Hello, and welcome to the first installment of Sabrina’s Weekly Digest, where I share some interesting things I’ve encountered. Essentially, these are things I think you might like to know.
If you haven’t heard, I was recently on a podcast episode of Sancta Colloquia, where I talked with Rev. Lauren Larkin about Our God Loves Justice. You can find more information here.
On Twitter this week, someone recently tweeted, “Why are there so many theology podcasts with white dudes based on beer?” to which I replied, “”why are so many theology podcasts just white dudes? they get old really fast.” The original tweeter said he was joking, but I wasn’t.
I wanted to do more than complain, so here is a list of podcasts that are NOT hosted by two white dudes. They are mostly theological/spiritually oriented, although not exclusively so. They are linked to their Twitter account, or website if the podcast doesn’t have a Twitter account. They are in no particular order. If you have any other ones to add, put them in the comments so I can add them the list!
She is Called
Two Feminists Annotate the Bible (Two FAB)
Parenting Forward by Cindy Wang Brandt
The Red Couch Podcast
Freedom Road Podcast
A Life Less Ordinand
Centering Holy Holy Podcast
Combing the Roots with Ally Henny
Spark My Muse
Some other stuff I’ve been listening to on repeat:
Here are some books I recently finished, along with some brief thoughts:
Union Made: review here
She Who Would be King: beautifully written, heart-breaking historical novel with magical elements. I actually did not know that Liberia was settled by former slaves until I read this book.
Captain America Vol.1: Winter in America: I enjoyed this take on Captain America by Ta-Nehisi Coates, including the illustrations, but it was fairly predictable.
Captain Marvel, Earth’s Mightiest Hero, Vol. 2: less predictable than Captain America, plus I always enjoy Captain Marvel more than Captain America, but I am not a fan of the illustration style that makes long, thin characters.
Articles and miscellanea:
As requested, here are a few interesting readings from the ecotheology class I audited:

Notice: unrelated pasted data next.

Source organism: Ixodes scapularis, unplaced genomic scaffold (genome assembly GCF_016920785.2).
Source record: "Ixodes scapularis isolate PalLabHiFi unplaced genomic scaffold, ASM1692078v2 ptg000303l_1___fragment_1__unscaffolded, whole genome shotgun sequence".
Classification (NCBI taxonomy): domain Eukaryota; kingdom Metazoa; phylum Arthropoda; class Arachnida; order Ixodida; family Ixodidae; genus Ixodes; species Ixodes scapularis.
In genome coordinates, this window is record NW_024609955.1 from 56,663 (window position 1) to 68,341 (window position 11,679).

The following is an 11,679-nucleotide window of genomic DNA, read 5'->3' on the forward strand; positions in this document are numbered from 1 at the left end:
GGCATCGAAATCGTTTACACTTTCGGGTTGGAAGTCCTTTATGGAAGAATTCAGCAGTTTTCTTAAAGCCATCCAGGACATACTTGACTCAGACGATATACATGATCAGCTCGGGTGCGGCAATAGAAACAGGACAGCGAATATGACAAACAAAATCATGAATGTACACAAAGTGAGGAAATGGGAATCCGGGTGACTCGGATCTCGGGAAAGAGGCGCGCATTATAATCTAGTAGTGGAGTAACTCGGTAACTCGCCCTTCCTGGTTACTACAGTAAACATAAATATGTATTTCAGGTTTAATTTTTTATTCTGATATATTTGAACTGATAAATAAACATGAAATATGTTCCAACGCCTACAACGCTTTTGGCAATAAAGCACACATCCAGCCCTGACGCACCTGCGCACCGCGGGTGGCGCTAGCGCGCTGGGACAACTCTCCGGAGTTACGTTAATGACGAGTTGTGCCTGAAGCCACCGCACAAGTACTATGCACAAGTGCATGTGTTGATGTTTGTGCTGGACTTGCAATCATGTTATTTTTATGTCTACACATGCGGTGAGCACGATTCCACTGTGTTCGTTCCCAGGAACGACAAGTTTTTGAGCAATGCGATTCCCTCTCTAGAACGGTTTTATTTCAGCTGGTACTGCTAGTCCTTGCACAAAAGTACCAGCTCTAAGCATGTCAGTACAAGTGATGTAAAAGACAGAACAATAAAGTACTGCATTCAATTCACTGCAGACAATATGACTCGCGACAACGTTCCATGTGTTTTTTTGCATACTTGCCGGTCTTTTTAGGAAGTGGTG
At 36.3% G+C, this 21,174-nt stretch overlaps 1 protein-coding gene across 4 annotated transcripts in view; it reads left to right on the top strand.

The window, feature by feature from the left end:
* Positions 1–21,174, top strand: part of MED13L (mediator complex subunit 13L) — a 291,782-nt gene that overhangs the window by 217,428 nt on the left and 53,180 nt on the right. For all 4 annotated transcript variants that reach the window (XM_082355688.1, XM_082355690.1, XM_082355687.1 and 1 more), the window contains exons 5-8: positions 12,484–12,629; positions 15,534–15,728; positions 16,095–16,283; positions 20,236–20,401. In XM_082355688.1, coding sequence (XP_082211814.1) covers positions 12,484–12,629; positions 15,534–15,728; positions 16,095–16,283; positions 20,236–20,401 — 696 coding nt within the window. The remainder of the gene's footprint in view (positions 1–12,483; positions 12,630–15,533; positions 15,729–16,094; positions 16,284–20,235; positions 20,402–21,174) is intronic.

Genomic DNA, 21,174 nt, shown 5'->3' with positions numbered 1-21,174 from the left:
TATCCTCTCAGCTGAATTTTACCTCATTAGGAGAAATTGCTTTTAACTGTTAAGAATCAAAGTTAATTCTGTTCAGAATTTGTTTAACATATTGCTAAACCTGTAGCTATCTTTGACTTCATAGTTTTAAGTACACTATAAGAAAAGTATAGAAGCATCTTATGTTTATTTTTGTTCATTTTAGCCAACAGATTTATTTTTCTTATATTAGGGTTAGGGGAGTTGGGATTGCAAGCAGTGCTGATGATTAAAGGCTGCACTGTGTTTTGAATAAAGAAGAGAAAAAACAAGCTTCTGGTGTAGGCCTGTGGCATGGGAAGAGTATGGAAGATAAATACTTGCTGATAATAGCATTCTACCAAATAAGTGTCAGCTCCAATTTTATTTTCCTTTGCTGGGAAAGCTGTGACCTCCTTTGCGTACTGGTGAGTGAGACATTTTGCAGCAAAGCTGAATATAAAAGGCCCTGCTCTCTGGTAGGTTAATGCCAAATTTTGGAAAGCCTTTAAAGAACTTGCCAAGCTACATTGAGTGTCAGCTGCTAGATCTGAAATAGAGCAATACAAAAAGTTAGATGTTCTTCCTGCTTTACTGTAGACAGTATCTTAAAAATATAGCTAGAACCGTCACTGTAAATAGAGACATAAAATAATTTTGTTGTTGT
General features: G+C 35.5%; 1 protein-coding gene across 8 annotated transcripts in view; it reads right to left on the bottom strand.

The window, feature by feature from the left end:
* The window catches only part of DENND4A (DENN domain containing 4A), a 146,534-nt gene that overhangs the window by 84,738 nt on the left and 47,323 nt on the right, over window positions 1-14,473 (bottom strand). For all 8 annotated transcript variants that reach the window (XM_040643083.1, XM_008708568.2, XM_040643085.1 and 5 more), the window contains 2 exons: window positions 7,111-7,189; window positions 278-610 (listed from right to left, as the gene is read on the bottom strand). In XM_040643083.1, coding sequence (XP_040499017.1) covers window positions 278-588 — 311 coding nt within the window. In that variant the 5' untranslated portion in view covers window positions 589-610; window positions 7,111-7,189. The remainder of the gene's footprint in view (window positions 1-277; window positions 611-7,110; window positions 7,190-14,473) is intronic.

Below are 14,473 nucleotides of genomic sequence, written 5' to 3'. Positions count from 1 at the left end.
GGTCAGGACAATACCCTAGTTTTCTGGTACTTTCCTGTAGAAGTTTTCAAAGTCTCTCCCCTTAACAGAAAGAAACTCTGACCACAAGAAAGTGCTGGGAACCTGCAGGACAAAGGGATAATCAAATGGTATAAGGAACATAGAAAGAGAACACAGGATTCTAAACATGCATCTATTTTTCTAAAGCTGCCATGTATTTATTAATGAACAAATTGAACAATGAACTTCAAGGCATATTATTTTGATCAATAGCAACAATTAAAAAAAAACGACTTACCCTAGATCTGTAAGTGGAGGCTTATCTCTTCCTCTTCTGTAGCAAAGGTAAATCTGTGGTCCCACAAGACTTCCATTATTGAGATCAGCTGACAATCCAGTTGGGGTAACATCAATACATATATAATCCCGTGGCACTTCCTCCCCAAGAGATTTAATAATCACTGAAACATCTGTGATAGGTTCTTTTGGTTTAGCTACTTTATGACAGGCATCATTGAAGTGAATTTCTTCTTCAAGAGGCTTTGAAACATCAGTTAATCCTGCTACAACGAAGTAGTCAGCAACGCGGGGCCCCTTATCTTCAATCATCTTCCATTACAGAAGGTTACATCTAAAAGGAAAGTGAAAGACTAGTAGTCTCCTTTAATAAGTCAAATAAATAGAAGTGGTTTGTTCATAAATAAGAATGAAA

Longing for Running Water: Ecofeminism and Liberation by Ivone Gebara
by James Cone: “Whose Earth Is It, Anyway?” In Earth Habitat: Eco-Injustice and the Church’s Response 23-32.
by Melanie Harris: “Ecowomanism 101: Method and Approaches.” In Ecowomanism: African American Women and Earth-Honoring Faiths, 13-59.
______ . “Engaging Transformation: Ecowomanist Spirituality.” In Ecowomanism: African American Women and Earth-Honoring Faiths, 79-109
______ . “Honoring Womanist Experience.” In Ecowomanism: African American Women and Earth-Honoring Faiths, 1-12.
______ “Ecowomanism: Black Women, Religion, and the Environment.” The Black Scholar 46, no. 3 (2016): 27-39.
I haven’t read this yet, but it looks to be an enlightening read, from the hosts of The Magnificast: “Podcasting Pedagogy, and the Inheritance of Clandestine Broadcasts.”
If you need something to be angry and/or sad about, check out how people are being punished for being good neighbors.
A couple weeks ago, in the adult confirmation class, the rector at the church I’m attending said some things about Jesus I’d never heard before, not even in the classes I took with a professor from Claremont School of Theology (being a good fundie kid, I thought she was off her rocker, but I learned the stuff she taught so I could ace the exams):
- Scholars say Jesus never worked as a craftsman, but only as a Rabbi, for which he was formally educated.
- Joseph, Mary, and Jesus lived in Alexandria, Egypt.
- Mary’s parents, Joachim and Anna, both received angelic visitations about Mary’s birth, and Joseph was a much older cousin with children of his own already (the part about his having children I’ve heard speculated before).
Being naturally skeptical, I went to the university library near the gentrified palace where I live, and surveyed over half a dozen works on Christ dealing with his life (Meiers ended up being the most helpful), but nowhere could I substantiate the claim that Jesus never worked a trade and was only a known Rabbi. I did, however, renew my acquaintance with the Apocryphal Gospels, and that’s where you’ll find the accounts of Joachim and Anna, and Mary’s life at the Temple. If you’re curious to read for yourself, here are the names of the two accounts I read most thoroughly: Proto-Gospel of James, Gospel of Pseudo-Matthew. A good source for reading those is The Apocryphal Gospels, which is a Greek/English parallel, with some background notes I found helpful.
And that concludes my first weekly digest! Let me know if you'd like to see anything in particular.